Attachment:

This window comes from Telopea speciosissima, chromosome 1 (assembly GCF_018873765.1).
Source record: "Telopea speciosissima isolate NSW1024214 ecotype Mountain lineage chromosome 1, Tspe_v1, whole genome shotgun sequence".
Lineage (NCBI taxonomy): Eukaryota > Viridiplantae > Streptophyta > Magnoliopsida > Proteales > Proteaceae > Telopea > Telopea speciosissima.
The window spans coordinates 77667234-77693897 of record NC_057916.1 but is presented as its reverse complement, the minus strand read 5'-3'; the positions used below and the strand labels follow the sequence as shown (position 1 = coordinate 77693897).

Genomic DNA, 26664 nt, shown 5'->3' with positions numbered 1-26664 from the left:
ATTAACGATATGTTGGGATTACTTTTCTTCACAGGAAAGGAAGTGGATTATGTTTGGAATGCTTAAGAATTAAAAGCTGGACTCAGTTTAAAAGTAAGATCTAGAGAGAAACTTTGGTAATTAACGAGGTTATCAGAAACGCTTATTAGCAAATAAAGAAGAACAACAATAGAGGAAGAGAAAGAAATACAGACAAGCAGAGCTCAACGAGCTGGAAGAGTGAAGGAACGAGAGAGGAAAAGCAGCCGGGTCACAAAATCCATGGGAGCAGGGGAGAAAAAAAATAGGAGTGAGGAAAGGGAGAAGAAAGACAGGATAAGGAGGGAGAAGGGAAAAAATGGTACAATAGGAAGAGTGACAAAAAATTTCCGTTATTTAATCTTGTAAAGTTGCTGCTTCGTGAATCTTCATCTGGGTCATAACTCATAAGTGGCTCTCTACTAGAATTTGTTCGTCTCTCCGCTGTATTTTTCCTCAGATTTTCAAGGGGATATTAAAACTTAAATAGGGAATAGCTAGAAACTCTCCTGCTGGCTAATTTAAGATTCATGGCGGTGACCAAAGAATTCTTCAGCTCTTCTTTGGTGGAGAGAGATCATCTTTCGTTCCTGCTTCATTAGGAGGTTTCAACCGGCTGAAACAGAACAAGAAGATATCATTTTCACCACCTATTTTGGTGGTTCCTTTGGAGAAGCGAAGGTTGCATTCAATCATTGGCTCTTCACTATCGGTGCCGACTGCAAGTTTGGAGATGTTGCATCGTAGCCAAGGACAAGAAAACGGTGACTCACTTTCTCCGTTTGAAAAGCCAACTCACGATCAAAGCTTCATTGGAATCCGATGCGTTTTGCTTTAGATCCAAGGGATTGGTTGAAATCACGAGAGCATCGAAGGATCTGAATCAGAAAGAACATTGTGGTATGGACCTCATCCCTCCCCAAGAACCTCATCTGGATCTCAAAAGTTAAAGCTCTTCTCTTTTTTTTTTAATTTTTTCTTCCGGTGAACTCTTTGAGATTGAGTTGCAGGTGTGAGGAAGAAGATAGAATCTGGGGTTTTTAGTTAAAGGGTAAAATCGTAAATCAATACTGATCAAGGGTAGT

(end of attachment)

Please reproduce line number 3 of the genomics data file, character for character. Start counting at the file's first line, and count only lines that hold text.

Lineage (NCBI taxonomy): Eukaryota > Viridiplantae > Streptophyta > Magnoliopsida > Proteales > Proteaceae > Telopea > Telopea speciosissima.